Wednesday, November 7, 2007

Bonds May be Issued, But Will They be Bought?

Looks like between 40 and 50 thousand (out of 210,000) voters decided to go for broke and rehab Denver all at once. As I said previously, we might as well borrow as much as we can now, because the US dollar is falling so fast, the dollars we pay back will be all shriveled and shrunken.

In case you hadn't noticed, our dollar has fallen 34% since Bush got in, 7% in the last month, and now, at about 8:00 pm this very evening (11/6/07), it appears to have fallen off a cliff.

And then there is this from the U.K. Telegraph:

Bond insurers set off fresh wave of credit panic
By Ambrose Evans-Pritchard, International Business Editor
Last Updated: 12:43am GMT 07/11/2007

Fitch Ratings has threatened to downgrade a clutch of top US bond insurers in a move that could set off a fresh credit crisis and cause contagion across America's $2,400bn (£1,150bn) municipal bond market.

You see what I mean..."2.4 TRILLION municipal bond market" of cities borrowings. That's going to include us.

The total amount of our current Bond Boondoggle (tm) was decreased before it went before us on the ballot because of fears that a larger amount would not be able to get the highest bond rating. Now a ripple of lowered bond ratings could strike fear into the hearts of the funds that buy these bonds. A lower rating for Denver's bonds could mean a higher interest payment, so that the $1.1 Billion going to interest could be what....$1.6 Billion? Oh boy, here come da judge! The price is going up before we can even get this paper out the door!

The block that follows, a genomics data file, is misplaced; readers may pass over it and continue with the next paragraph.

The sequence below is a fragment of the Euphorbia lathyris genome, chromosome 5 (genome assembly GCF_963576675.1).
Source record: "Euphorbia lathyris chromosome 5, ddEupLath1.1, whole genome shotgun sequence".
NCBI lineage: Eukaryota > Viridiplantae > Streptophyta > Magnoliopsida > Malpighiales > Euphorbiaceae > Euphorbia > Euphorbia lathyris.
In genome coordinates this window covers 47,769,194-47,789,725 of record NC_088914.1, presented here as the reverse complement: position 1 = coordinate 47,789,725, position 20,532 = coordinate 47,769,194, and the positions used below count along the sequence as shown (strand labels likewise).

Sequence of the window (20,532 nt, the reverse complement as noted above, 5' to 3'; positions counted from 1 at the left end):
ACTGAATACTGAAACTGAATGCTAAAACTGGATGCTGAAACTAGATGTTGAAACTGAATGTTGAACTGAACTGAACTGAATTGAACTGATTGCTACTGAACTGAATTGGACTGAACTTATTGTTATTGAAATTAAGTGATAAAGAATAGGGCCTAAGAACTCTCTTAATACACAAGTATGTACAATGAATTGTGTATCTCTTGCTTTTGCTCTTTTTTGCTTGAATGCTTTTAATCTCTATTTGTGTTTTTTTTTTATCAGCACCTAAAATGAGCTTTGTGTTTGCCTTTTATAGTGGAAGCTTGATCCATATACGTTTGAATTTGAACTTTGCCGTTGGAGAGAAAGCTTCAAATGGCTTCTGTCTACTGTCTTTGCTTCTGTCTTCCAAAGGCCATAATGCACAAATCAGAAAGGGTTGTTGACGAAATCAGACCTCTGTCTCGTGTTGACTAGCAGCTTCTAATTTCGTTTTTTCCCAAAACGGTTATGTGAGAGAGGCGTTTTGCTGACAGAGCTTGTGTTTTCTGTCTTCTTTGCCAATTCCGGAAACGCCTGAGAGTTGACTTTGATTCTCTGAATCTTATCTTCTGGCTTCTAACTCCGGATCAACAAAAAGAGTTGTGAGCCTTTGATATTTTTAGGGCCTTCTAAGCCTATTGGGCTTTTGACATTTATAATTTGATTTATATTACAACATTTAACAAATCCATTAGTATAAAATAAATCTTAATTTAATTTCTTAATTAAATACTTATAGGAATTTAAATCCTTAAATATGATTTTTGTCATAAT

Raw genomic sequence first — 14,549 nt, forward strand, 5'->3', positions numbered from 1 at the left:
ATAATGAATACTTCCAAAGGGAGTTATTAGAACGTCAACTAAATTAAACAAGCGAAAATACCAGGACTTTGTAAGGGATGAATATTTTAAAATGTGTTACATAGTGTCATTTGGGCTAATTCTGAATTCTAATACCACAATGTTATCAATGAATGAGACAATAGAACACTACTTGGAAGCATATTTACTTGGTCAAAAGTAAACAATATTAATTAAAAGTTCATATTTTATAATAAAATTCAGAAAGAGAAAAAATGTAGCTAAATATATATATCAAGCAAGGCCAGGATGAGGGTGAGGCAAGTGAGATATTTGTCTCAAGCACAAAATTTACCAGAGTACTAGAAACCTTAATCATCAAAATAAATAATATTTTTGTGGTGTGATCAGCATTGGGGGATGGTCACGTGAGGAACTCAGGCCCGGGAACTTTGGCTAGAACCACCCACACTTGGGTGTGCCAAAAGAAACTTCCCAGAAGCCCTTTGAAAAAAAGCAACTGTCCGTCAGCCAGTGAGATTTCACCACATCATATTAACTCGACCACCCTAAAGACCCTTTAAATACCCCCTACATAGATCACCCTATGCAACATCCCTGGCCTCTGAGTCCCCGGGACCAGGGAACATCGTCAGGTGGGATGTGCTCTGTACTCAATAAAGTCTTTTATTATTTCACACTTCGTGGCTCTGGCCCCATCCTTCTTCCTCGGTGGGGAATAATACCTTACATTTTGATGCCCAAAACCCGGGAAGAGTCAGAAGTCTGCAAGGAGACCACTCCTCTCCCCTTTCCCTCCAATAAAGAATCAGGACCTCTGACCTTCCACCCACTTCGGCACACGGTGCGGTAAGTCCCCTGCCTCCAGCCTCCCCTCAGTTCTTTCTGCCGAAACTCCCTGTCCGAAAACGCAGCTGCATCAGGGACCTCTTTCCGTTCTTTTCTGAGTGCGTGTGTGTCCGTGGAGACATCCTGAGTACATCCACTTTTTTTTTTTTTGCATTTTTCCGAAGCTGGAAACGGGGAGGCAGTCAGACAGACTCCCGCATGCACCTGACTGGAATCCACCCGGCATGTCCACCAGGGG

Spread that cost of borrowing over the projects we actually plan to build/repair, and you've got yourself some pretty expensive projects, as old Joe Anderson so aptly pointed out. I can't help but wonder if those less than 25% of us who voted in favor would have done so if they had fully understood that each $100,000 project, using the current cost of borrowing figures, will cost $300,000, each $1,000,000 will cost $3,000,000, and so on.

Like many of the sub-prime buyers, we don't want to think about that part. We'll just keep making those payment, as long as we can, while the stuff we built and fixed up will be depreciating and running down.

Ooops, we should have thought of that.


  1. The exchange rate graph has a highly truncated boundaries and visually overstates the amount of the decline.

    I'm not terribly worried about the muni market because it is less dependent upon foreign purchasers than the market for U.S. Treasury bonds, and because the assurance of payment is high given the way property taxes work to fund the bonds.

    One of my first jobs as a lawyer was to do due diligence for municipal bonds, and realistically, barring a Detroit/Flint class economic collapse, or Orange County/St. Vrain School district class fraud, neither of which are likely in Denver, the bonds are going to be paid and provide a tax free investment to buyers, and a blow market rate interest rate to the city.

    Denver's municipal bond ratings are solidly investment grade (A+ and up) even without insurance, and unless insurers become absolutely worthless, the fall from the AAA ratings with insurance to the AA- and A+ ratings (both stable) without it, would only be compromised in part. A few of our insurance bonds might go from AAA to AA+, which is not that big a deal ratewise.